1. "What is a Jew?"
It happened twice in the village that I was called a Jew. I wasn't sure what that meant. The first time was by some children. I tried shrugging it off but afterwards we talked about it. They said that I was the only child who didn't go to church, and I asked if that made me a Jew. One boy said:
"No. Everyone is born a Jew, and you stay a Jew until you're baptized by the priest. Were you baptized when you were a baby?"
I asked my mother. She said that I wasn't. I was circumcised, which meant having the little ring around my penis snipped off. That must have been the reason I never did well in peeing contests.
The second time was by some workers who were digging holes for telephone poles smeared with black creosote, the smell of which I loved. It was a very hot summer day. The flies were buzzing madly. My mother was sunning herself with a visiting couple in the garden. The workers were on the other side of the fence, bare-chested and muscular, their biceps rippling as they broke the soil and scooped it out. Perhaps, I thought, I would be a hole-digger when I grew up. My mother called to me and handed me a tray with glasses and a pitcher with a cold drink. "Take this to the workers," she said.
I took it to them excitedly. "Are you Yids?" one of them asked me.
I said I wasn't sure but that I hadn't been baptized.
(Sandgame, Page 9.)
2. "What does a Jew look like?"
Had I really wanted to know what a Jew was, I had only to look at the Jewish peddlers who came to hawk their wares in the village, or at the people who lived on my grandparents' street in Warsaw. But I didn't and never made the connection. I ran after the peddlers with the other boys and sometimes threw stones at them. They were dressed in black clothes and had beards and funny little braids around their ears. I knew they kidnapped children like the Gypsies, because that's what Celina said hey would do to me if I was bad. The only peddler to pass through our village unscathed was a cripple. The leader of our gang said it was a sin to throw stones at lame people.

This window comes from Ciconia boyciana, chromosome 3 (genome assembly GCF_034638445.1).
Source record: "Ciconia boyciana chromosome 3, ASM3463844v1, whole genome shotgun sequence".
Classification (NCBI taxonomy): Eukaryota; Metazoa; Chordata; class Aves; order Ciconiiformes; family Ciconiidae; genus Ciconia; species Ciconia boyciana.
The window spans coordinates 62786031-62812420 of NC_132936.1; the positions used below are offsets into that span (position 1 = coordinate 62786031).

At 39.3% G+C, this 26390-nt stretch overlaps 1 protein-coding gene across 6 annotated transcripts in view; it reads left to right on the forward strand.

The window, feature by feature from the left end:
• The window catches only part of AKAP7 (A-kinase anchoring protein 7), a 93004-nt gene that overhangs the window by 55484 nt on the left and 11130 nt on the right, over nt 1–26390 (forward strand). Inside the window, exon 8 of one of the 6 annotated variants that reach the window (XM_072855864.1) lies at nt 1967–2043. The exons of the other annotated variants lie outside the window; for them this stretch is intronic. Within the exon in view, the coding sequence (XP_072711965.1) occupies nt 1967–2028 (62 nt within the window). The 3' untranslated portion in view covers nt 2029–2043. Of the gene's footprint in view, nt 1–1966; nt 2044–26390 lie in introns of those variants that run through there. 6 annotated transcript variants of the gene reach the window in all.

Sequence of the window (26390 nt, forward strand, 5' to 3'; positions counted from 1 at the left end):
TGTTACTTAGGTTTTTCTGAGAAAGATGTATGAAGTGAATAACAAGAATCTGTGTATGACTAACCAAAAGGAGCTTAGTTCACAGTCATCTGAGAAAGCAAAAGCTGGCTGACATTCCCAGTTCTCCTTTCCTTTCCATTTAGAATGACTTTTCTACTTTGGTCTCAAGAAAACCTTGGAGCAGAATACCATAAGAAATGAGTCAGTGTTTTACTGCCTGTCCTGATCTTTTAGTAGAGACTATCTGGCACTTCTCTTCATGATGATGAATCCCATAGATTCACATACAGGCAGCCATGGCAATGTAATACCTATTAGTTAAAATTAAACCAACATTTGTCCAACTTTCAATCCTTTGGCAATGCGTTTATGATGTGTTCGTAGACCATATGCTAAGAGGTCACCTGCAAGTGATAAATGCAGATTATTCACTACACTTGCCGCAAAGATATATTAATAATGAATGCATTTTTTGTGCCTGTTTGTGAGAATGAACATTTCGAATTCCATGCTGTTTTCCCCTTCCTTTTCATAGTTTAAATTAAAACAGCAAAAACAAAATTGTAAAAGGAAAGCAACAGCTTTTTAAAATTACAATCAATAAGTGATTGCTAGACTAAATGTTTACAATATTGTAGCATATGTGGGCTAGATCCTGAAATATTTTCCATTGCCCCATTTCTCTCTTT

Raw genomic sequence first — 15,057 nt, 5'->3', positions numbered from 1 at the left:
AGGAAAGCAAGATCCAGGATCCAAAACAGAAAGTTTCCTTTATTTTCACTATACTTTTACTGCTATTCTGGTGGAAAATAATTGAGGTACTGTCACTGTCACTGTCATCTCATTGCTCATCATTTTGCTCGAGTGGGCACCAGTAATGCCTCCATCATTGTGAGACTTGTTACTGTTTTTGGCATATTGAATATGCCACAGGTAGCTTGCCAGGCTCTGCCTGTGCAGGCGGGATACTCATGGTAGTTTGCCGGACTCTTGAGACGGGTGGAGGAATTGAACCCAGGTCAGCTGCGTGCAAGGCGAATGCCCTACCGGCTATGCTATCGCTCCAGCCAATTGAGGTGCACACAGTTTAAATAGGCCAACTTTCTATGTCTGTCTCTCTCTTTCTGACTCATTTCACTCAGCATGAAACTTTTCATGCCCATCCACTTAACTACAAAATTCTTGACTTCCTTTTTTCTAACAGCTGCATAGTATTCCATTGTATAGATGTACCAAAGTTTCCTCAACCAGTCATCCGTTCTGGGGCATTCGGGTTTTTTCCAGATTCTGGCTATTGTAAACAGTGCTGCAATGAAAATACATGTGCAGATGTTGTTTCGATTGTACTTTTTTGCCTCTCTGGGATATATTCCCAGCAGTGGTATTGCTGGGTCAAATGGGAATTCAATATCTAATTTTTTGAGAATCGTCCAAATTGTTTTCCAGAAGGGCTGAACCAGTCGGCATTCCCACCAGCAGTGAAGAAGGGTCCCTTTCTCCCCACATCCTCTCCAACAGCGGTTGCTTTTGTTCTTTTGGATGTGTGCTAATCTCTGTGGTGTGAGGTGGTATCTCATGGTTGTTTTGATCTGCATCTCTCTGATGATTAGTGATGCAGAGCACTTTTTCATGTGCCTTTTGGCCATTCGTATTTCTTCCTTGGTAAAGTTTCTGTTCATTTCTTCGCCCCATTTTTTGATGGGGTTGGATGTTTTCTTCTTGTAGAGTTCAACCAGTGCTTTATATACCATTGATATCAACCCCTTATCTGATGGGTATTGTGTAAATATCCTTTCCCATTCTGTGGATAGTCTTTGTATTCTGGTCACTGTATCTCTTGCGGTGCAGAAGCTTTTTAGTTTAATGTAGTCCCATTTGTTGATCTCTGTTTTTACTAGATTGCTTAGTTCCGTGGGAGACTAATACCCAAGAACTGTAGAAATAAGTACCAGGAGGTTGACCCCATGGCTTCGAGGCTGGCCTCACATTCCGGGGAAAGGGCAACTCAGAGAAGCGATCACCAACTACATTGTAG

(Sandgame, Page 11-13.)
3. "Who am I?"
Not being able to answer my classmates' questions was evworse. They hit me and, being the second weakest boy in the class, I couldn't stop them.
"Are you Jewish?"
"I don't know."
"Are your parents Reds?"
"I don't know."
"Where do you live?"
"On a big street with trees. Not far from here."
"What's its name?"
"I don't know."
"Are you a boy or a girl?"
That much I knew. I went home and cried so hard that my mother agreed to take me for a haircut even though it was a Monday. Mondays were bad days to go to barbers, because on Sundays they all got drunk. They were so hung over the next morning that they could cut your ear off by mistake.
Eventually I realized that we were Jews and that we were on the side of the workers and the Red flag. Not that this kept my mother from locking me in the house on May Day, when all the labor unions demonstrated, to keep me from getting hurt in a riot. I even came to understand that my grandparents weren't freaks but religious Jews like the rest of their block.
(The Sandgame, Pages 15-16.)
4. "The Jews crucified our Lord"
Not long after we returned to Warsaw, Celina left us to get married and I received a Jewish governess. Miss Janka. Her being Jewish made life easier, because whenever I fought with her I hid in the nearby church, where it never occurred to her to look for me. I already had a friend there, an old beggar woman I knew from the times Celina took me to mass. While I was hiding from Janka I helped the beggar woman beg, and sometimes I prayed and had long talks about life with her. Once I tried telling her I was a Jew. She got mad and said that it was all right to play Cowboys and Indians or cops and Robbers, but not Jews, because they had crucified the Lord.
(Sandgame, Page 16.)
5. "In what way am I different from them?"
In the shower you could see who had been snipped and who hadn't been.
(The Sandgame, Pages 16-17.)
6. "Jews don't come to school"
And then the war - World War II - broke out. After a month of bombing and shelling, the Germans captured Warsaw, and soon my homeroom teacher informed me that I had to stop coming to school because I was a Jew.
(The Sandgame, Page 17.)